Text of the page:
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Psalm 23
The Lord is my Shepherd
~
God Restores My Soul




Psalm 23 



Cuthbert cross

God restores my soul 


Read : Psalm 23, Isaiah 40 : 10-12, 25-31 

When it hasn't been your day, your week, your month - what do you turn to ? Chocolate ? Alcohol ? When you are overwhelmed or exhausted by life, what helps you to relax and chill out ? Perhaps a night on the town, a good book, or a long walk, are more your style ? We probably all have several things we turn to, to help us unwind or get back onto an even keel. Because, if one thing doesn't work, maybe the next one will. But do they always help ? Do you always feel better afterwards ? Or sometimes, does nothing seem to help  

I wonder where God is on our list of things we turn to ? Or do we keep God in reserve, for emergency use only ? Do we have to be in a crisis before we ask God for help ?  

The Psalmist says "God restores my soul", because he recognises that he cannot restore himself - and neither can we ! However hard we try, however reluctant we may be to admit it, there are some things we cannot do ourselves. Although we may temporarily hide from problems, deaden pain, or ignore a situation, for lasting help, for true restoration and renewal, we need God, because only God can restore us. 

In our reading from the book of Isaiah, the Israelites have been defeated, and are living in exile, far from home. They feel lost, disconnected, overwhelmed. They believe God has abandoned them. Isaiah's words to them from God, are challenging, soul-stirring, uplifting.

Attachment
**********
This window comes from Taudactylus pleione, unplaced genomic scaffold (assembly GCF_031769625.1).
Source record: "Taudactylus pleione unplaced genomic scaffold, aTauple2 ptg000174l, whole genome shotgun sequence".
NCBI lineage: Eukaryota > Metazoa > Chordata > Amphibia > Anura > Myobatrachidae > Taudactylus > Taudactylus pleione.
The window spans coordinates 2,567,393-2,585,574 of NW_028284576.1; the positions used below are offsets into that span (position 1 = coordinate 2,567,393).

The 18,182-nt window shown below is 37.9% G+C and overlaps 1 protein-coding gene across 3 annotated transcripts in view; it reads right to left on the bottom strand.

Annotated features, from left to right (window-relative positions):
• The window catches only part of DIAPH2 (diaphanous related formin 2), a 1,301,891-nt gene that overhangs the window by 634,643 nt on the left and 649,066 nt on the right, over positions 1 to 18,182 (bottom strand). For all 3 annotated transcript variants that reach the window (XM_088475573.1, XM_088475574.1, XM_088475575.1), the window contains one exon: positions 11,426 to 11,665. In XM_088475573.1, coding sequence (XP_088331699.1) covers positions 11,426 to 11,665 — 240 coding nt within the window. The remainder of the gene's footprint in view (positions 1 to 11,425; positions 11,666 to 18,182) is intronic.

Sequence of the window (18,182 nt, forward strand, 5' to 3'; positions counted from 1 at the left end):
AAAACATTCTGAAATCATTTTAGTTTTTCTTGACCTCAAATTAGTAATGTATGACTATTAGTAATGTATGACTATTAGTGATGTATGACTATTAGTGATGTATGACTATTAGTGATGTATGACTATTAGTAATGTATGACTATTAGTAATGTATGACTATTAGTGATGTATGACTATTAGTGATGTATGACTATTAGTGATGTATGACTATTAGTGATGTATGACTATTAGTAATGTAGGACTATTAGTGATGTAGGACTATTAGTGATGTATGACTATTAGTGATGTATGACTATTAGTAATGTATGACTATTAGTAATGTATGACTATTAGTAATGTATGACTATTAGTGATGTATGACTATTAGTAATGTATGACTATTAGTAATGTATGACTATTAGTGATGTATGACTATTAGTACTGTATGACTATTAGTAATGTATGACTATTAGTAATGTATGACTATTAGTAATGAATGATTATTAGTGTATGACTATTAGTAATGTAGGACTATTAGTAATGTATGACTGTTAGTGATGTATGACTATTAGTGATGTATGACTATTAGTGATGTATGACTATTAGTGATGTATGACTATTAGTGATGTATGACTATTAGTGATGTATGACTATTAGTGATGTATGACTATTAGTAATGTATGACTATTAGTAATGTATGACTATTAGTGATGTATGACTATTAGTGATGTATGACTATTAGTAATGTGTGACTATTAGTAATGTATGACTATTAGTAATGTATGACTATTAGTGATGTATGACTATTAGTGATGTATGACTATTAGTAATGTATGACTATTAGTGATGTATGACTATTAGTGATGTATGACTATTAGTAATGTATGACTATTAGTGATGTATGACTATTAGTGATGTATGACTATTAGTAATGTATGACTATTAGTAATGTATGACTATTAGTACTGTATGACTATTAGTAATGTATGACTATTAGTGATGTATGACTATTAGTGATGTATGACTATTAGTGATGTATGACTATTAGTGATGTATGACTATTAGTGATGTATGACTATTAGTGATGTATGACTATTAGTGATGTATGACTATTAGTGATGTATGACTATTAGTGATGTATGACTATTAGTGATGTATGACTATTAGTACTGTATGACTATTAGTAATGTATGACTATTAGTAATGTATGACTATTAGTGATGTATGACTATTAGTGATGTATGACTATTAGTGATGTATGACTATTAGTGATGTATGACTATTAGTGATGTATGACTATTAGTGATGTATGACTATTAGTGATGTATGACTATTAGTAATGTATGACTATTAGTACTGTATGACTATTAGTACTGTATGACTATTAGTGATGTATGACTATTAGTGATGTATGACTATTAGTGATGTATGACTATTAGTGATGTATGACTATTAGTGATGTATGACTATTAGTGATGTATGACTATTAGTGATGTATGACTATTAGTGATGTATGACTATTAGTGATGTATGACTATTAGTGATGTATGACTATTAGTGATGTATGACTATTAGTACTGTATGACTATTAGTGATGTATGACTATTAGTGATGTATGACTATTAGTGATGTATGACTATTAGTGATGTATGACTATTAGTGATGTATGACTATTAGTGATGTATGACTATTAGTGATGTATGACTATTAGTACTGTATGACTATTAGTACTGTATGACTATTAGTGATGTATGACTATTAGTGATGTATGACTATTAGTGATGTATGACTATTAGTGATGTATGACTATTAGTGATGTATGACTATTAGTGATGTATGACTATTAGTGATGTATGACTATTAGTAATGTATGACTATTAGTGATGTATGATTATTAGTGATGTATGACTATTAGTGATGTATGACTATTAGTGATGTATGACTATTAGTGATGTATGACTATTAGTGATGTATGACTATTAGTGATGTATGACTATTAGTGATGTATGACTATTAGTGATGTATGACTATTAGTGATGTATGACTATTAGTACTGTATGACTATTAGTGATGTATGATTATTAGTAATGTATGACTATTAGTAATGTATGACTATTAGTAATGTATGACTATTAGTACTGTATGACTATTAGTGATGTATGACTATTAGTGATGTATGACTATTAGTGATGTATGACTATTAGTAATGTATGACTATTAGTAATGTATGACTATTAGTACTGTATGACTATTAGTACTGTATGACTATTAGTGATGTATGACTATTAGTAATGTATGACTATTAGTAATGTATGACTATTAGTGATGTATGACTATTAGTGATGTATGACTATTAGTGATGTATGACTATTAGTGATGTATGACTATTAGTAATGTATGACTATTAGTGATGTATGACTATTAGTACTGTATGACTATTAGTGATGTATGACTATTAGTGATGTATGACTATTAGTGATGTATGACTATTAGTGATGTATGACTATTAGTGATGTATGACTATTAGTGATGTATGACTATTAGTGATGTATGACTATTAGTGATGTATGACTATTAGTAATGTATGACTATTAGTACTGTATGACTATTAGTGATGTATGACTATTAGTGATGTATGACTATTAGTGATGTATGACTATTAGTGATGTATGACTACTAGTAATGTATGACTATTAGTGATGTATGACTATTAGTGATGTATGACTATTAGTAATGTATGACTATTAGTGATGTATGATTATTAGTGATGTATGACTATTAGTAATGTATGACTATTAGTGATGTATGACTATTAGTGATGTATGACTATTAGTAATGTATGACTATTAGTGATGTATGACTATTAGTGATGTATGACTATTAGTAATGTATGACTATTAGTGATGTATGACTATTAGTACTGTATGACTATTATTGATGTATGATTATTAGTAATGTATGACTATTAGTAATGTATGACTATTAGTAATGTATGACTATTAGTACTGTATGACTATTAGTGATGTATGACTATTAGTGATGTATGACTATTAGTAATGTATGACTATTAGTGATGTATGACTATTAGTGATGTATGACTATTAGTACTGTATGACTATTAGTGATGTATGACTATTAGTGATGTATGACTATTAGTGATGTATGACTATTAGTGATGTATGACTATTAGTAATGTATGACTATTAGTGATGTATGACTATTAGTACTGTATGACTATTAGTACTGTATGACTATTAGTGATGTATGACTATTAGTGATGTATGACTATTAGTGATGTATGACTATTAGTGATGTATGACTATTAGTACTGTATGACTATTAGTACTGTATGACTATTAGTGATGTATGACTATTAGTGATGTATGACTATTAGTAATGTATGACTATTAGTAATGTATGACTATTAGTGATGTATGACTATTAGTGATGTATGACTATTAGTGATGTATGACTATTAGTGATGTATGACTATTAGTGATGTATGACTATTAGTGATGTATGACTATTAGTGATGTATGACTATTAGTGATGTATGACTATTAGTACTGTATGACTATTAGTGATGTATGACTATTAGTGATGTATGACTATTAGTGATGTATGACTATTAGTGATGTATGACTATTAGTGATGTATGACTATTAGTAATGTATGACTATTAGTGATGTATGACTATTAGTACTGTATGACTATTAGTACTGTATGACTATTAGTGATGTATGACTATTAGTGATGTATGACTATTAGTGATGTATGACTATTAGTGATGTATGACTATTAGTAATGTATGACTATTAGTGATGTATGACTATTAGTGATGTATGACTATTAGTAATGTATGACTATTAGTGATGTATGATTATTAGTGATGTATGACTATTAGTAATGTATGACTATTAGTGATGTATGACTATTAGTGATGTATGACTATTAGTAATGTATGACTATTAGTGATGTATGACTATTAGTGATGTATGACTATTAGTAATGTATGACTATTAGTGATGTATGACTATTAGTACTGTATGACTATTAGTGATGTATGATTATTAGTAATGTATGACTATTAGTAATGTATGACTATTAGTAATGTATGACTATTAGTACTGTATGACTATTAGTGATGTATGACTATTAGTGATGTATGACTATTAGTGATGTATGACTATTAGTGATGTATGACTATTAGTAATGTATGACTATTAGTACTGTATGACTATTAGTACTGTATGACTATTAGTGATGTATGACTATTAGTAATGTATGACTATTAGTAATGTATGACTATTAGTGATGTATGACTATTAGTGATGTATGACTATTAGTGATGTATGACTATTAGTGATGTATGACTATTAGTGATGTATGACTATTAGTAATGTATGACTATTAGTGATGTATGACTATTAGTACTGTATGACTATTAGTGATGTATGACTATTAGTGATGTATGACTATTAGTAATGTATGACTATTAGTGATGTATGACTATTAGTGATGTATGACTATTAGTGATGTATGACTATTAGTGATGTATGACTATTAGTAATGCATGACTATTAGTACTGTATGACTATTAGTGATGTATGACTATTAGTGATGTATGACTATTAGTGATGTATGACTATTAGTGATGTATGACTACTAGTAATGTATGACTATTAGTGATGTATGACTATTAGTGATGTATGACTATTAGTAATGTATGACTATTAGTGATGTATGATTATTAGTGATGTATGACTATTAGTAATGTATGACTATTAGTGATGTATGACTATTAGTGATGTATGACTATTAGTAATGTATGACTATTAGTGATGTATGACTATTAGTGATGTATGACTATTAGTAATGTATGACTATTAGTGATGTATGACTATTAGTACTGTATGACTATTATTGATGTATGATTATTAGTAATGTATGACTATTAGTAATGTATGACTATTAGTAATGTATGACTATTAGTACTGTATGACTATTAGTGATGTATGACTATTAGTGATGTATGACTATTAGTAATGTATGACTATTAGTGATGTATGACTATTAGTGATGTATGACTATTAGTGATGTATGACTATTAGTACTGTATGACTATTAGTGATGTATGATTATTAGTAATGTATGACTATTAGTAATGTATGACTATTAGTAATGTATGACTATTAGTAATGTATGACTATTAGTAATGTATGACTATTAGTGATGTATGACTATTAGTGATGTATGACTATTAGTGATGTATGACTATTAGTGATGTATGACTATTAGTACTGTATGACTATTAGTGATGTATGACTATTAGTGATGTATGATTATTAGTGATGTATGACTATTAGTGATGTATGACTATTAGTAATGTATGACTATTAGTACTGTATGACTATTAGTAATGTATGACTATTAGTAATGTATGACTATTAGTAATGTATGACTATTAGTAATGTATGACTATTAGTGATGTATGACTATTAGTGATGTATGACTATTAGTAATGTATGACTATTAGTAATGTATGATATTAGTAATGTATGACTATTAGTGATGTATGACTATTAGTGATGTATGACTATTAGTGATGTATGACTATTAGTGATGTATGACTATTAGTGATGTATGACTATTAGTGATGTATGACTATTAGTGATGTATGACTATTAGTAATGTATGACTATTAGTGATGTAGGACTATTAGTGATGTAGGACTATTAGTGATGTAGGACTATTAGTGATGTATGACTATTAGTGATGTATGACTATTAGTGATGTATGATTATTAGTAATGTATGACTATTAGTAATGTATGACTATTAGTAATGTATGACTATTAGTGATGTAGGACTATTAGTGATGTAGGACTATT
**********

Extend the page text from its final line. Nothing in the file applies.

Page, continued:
God reminds the Israelites that he created the world and everything in it. He knows what's going on. He is in charge. He hears their prayers. He is with them. And, in his time, he will renew and restore them.  

God knew and loved the Israelites, as he knows and loves each one of us.  

There will be times in all our lives, when we are the weak and the wobbly sheep that the shepherd lovingly carries. Sometimes, when we are despairing, lost, disconnected, God comforts us, wiping away our tears. But that isn't always what we need. When we feel so overwhelmed or crushed beneath our problems that we can't see beyond them, can't see anything else, then we too may need to be reminded of who God is. Reminded that God is bigger, stronger, and more powerful, than anything we will ever face.  

Asking God for help, is not 'wishing on a star', it's asking for help from the one who created the stars ! . . . and the universe ! . . . and everything that it contains ! But more than that, we are asking for help from God who delights in us ! Who stands ready to help us. Who wants to support us, to strengthen us, to guide us.  

When we talk to God in prayer, we can be confident that he always hears us. He is never too tired to listen. Never too busy for us. Never distracted. God is always there. Listening. Patient. Loving. Wanting to help. Waiting to be asked. Probably wishing we'd turned to him sooner, instead of struggling alone, reluctant to ask for help.  

So often, we are determined to be independent, to prove that we don't need anyone else, that we don't turn to God for help. So our problems increase, our burdens grow heavier. We become more overwhelmed, more fragile, more exhausted, more lost, more disconnected, and ever more in need of God's restoration.  

You may be interested to know that in the dictionary, the word 'restore' has several slightly different meanings  

Restore can mean to give back something that has been lost or stolen. God promises us his peace and joy, but too often, we are guilty of allowing his gifts to be stolen from us, squeezed out of us by life, and the things around us. But God can restore these to us, if we ask him.